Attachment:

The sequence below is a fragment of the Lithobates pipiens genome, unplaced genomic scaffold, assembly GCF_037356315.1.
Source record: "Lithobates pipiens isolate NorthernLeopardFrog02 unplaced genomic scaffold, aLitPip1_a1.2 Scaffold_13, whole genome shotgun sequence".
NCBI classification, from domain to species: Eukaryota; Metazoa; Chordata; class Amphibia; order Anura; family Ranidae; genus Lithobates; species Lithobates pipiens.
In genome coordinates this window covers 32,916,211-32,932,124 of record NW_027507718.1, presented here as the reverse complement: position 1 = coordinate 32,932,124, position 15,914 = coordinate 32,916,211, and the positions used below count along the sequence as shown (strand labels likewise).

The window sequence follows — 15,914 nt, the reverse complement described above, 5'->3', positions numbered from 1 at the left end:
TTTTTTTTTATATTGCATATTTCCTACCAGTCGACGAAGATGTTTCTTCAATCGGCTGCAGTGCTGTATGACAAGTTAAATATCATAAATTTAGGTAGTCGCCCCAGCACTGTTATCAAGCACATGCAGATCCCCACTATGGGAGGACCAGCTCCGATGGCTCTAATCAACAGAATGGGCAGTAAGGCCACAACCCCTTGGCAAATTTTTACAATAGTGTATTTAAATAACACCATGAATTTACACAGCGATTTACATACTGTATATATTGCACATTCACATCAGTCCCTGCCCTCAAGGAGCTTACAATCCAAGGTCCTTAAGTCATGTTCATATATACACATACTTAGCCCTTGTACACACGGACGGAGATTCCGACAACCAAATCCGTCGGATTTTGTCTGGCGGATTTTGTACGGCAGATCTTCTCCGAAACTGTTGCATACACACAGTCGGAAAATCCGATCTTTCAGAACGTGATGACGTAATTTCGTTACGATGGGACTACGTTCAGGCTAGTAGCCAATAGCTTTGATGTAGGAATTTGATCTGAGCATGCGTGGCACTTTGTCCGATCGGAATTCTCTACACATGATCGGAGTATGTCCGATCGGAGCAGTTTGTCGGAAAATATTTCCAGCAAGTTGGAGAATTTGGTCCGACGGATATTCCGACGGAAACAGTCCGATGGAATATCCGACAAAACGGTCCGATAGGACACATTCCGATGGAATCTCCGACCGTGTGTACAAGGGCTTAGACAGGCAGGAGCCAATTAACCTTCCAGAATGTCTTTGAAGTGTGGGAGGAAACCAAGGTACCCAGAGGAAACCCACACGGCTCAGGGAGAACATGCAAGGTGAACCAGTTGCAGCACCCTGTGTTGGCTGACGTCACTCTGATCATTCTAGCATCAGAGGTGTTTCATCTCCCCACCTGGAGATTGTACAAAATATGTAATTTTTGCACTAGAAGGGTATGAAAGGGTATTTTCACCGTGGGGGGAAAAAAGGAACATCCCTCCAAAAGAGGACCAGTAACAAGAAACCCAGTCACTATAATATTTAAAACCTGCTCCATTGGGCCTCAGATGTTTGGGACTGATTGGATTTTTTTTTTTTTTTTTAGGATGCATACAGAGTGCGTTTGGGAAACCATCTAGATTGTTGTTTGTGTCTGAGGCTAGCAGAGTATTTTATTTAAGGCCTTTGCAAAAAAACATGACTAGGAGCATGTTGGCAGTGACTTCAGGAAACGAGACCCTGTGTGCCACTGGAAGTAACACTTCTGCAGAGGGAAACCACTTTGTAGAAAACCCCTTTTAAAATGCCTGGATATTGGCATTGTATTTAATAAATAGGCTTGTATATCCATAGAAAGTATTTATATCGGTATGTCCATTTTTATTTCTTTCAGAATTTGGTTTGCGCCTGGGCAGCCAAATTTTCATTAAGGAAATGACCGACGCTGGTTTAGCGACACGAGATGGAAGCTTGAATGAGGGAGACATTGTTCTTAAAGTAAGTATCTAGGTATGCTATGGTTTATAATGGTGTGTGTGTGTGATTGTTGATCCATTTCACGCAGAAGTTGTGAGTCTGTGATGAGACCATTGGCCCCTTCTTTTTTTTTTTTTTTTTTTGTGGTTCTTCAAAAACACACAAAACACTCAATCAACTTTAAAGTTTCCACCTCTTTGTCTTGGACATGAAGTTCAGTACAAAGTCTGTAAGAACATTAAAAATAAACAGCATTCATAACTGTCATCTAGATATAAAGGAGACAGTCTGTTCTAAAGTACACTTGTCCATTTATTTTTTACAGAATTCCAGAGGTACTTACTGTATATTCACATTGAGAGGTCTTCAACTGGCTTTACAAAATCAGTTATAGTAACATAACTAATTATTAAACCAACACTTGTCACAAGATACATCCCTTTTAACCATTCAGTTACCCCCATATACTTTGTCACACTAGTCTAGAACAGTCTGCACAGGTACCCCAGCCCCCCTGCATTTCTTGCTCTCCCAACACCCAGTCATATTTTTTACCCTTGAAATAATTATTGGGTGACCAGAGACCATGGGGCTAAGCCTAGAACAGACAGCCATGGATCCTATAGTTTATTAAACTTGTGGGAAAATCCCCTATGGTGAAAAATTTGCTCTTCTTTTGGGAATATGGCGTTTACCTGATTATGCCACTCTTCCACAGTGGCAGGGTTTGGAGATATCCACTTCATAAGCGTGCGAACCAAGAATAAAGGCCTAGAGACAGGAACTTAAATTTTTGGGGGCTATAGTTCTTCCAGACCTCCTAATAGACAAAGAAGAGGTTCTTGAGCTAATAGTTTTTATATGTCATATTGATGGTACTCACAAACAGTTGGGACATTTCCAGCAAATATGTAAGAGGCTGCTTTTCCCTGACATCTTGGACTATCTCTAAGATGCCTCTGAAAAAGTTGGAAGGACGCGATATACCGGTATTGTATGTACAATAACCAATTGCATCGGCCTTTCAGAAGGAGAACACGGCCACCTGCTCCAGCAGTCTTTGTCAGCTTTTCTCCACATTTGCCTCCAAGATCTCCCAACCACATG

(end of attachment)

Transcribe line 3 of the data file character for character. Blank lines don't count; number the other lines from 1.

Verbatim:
NCBI classification, from domain to species: Eukaryota; Metazoa; Chordata; class Amphibia; order Anura; family Ranidae; genus Lithobates; species Lithobates pipiens.